On Monday, March 18, 2019, Governor Phil Murphy signed Senate Bill No. 121, which makes nondisclosure provisions in employment contracts or settlement agreements that are intended to conceal the details of claims of discrimination, retaliation, or harassment unenforceable and against public policy in New Jersey. Section 1 of the new law warns that a “provision in any employment contract that waives any substantive or procedural right or remedy relating to a claim of discrimination, retaliation, or harassment” is against public policy and unenforceable.” The law does not define “employment contract” and leaves open to interpretation whether it applies to all agreements between employer and employee, whether an employment agreement, a separation agreement, or a settlement agreement. The prohibition on waiving any procedural right would make arbitration agreements, which by their nature waive the right to a jury trial, also invalid and unenforceable in contravention of the Federal Arbitration Act and recent United States Supreme Court precedent. An immediate challenge to this aspect of the law is likely since it casts doubt on all arbitration agreements between an employer and employee that seek to include claims of discrimination, harassment, and retaliation. Section 1 also prohibits a prospective waiver of any right or remedy under the New Jersey Law Against Discrimination (NJLAD) or any other statute or...
Non-compete agreements clearly are the subject of scrutiny by the New York Attorney General’s office, which just issued guidance called “Non-Compete Agreements In New York State – Frequently Asked Questions” (“Guidance”). The Guidance, in the form of FAQs, generally describes New York common law regarding enforceability of non-competition provisions in employment contracts or standalone restrictive covenant agreements. It notes that a court has the ability to invalidate or modify an overly-broad non-compete. It also provides guidance to employees regarding whether to sign a non-compete, which it states is not a legal requirement but only a potential mandate of an employer. The Guidance includes a list of considerations for employees before they sign a non-compete. Further, it provides contact information within the New York Attorney General’s Office for individuals to obtain assistance to address unreasonable non-competes. Finally, the Guidance describes Attorney General-proposed legislation to prohibit non-competes for workers earning below $75,000 per year. The Attorney General issued the Guidance after a recent matter it handled in which it obtained prospective compliance by an employer regarding its use of non-competes. The matter is the subject of an Attorney General press release. It is imperative that employers who use restrictive covenants in employment agreements and standalone restrictive covenants review their forms and procedures to comply with applicable law....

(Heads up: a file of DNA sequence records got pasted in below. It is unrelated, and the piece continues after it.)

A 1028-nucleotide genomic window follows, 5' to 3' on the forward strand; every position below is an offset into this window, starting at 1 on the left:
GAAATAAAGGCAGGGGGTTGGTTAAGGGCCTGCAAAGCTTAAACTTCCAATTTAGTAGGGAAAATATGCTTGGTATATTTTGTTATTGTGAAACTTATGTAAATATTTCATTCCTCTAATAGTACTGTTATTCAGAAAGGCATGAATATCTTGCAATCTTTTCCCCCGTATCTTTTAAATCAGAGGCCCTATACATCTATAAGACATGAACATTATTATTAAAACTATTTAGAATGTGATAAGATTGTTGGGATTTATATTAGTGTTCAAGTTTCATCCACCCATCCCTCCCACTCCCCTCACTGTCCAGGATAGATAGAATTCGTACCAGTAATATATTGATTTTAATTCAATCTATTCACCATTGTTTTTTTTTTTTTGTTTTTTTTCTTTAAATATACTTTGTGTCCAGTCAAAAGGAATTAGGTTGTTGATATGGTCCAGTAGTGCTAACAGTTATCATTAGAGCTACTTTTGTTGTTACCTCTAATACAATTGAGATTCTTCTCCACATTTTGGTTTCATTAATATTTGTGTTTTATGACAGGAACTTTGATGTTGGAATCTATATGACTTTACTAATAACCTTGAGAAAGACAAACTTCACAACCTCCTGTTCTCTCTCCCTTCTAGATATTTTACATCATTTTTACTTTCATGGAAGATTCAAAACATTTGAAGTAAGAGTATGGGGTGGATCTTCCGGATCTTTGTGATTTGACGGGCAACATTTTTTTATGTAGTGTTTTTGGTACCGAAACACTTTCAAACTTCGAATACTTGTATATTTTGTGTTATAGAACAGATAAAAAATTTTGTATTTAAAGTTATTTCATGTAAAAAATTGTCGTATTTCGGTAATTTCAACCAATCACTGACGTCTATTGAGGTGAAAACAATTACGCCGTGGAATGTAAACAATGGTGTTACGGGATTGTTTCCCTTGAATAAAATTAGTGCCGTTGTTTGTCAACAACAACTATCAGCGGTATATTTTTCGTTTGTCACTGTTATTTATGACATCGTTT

Last week, in Socko v. Mid-Atlantic Systems of CPA, Inc., the Supreme Court of Pennsylvania decided that restrictive covenants not to compete are unenforceable if made during a worker’s term of employment unless supported by “new and valuable consideration, beyond mere continued employment.” That is so, according to the Court, even if the agreement contains language that would otherwise obviate the requirement of consideration pursuant to the Uniform Written Obligations Act (“UWOA”). That statute provides that “[a] written release or promise . . . shall not be invalid or unenforceable for lack of consideration, if the writing also contains an additional express statement, in any form of language, that the signer intends to be legally bound.”